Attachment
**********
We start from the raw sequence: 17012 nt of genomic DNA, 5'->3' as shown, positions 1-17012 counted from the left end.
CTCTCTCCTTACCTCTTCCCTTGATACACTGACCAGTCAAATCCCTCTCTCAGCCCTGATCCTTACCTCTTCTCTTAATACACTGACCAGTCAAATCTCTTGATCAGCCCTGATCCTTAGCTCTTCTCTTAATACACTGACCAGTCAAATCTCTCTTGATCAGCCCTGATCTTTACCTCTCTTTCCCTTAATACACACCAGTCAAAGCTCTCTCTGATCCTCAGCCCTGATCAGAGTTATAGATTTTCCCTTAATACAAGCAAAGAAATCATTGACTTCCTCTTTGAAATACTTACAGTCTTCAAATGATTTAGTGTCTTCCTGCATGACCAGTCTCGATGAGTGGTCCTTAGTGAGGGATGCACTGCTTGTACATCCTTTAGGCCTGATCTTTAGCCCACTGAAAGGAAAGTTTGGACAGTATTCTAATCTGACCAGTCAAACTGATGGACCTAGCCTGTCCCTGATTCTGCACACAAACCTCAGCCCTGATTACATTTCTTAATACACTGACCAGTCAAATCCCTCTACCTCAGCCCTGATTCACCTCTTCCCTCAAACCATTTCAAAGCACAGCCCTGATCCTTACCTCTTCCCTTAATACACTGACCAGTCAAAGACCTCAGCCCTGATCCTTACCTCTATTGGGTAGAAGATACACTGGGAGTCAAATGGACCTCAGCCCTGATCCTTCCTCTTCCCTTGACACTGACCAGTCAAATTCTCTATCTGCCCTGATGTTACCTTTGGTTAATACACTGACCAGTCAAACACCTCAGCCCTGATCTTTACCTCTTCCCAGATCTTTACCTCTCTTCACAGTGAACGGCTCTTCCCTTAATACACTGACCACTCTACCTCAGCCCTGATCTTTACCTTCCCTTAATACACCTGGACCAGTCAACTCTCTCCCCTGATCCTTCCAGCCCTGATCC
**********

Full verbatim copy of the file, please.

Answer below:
We start from the raw sequence: 17012 nt of genomic DNA, 5'->3' as shown, positions 1-17012 counted from the left end.
CTCTCTCCTTACCTCTTCCCTTGATACACTGACCAGTCAAATCCCTCTCTCAGCCCTGATCCTTACCTCTTCTCTTAATACACTGACCAGTCAAATCTCTTGATCAGCCCTGATCCTTAGCTCTTCTCTTAATACACTGACCAGTCAAATCTCTCTTGATCAGCCCTGATCTTTACCTCTCTTTCCCTTAATACACACCAGTCAAAGCTCTCTCTGATCCTCAGCCCTGATCAGAGTTATAGATTTTCCCTTAATACAAGCAAAGAAATCATTGACTTCCTCTTTGAAATACTTACAGTCTTCAAATGATTTAGTGTCTTCCTGCATGACCAGTCTCGATGAGTGGTCCTTAGTGAGGGATGCACTGCTTGTACATCCTTTAGGCCTGATCTTTAGCCCACTGAAAGGAAAGTTTGGACAGTATTCTAATCTGACCAGTCAAACTGATGGACCTAGCCTGTCCCTGATTCTGCACACAAACCTCAGCCCTGATTACATTTCTTAATACACTGACCAGTCAAATCCCTCTACCTCAGCCCTGATTCACCTCTTCCCTCAAACCATTTCAAAGCACAGCCCTGATCCTTACCTCTTCCCTTAATACACTGACCAGTCAAAGACCTCAGCCCTGATCCTTACCTCTATTGGGTAGAAGATACACTGGGAGTCAAATGGACCTCAGCCCTGATCCTTCCTCTTCCCTTGACACTGACCAGTCAAATTCTCTATCTGCCCTGATGTTACCTTTGGTTAATACACTGACCAGTCAAACACCTCAGCCCTGATCTTTACCTCTTCCCAGATCTTTACCTCTCTTCACAGTGAACGGCTCTTCCCTTAATACACTGACCACTCTACCTCAGCCCTGATCTTTACCTTCCCTTAATACACCTGGACCAGTCAACTCTCTCCCCTGATCCTTCCAGCCCTGATCC